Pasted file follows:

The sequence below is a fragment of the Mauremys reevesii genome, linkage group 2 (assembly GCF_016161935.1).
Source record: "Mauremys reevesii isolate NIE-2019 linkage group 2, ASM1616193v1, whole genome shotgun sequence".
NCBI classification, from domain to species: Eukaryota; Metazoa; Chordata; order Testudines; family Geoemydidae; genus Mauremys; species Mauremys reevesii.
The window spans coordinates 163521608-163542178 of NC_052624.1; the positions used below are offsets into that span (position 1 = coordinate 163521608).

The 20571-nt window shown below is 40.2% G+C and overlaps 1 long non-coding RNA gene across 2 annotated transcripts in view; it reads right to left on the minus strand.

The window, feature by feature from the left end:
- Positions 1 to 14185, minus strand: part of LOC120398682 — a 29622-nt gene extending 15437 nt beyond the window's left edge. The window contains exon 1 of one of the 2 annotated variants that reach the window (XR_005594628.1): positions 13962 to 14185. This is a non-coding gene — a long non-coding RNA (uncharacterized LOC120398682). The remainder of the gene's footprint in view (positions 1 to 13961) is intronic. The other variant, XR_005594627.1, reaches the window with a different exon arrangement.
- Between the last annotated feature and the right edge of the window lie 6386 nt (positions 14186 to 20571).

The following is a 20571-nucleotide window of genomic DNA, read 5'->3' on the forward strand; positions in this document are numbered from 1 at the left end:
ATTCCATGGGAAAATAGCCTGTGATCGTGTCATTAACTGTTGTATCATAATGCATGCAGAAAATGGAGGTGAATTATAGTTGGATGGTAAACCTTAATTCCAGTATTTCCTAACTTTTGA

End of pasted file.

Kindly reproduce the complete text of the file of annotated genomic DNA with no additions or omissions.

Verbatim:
The sequence below is a fragment of the Mauremys reevesii genome, linkage group 2 (assembly GCF_016161935.1).
Source record: "Mauremys reevesii isolate NIE-2019 linkage group 2, ASM1616193v1, whole genome shotgun sequence".
NCBI classification, from domain to species: Eukaryota; Metazoa; Chordata; order Testudines; family Geoemydidae; genus Mauremys; species Mauremys reevesii.
The window spans coordinates 163521608-163542178 of NC_052624.1; the positions used below are offsets into that span (position 1 = coordinate 163521608).

The 20571-nt window shown below is 40.2% G+C and overlaps 1 long non-coding RNA gene across 2 annotated transcripts in view; it reads right to left on the minus strand.

The window, feature by feature from the left end:
- Positions 1 to 14185, minus strand: part of LOC120398682 — a 29622-nt gene extending 15437 nt beyond the window's left edge. The window contains exon 1 of one of the 2 annotated variants that reach the window (XR_005594628.1): positions 13962 to 14185. This is a non-coding gene — a long non-coding RNA (uncharacterized LOC120398682). The remainder of the gene's footprint in view (positions 1 to 13961) is intronic. The other variant, XR_005594627.1, reaches the window with a different exon arrangement.
- Between the last annotated feature and the right edge of the window lie 6386 nt (positions 14186 to 20571).

The following is a 20571-nucleotide window of genomic DNA, read 5'->3' on the forward strand; positions in this document are numbered from 1 at the left end:
ATTCCATGGGAAAATAGCCTGTGATCGTGTCATTAACTGTTGTATCATAATGCATGCAGAAAATGGAGGTGAATTATAGTTGGATGGTAAACCTTAATTCCAGTATTTCCTAACTTTTGA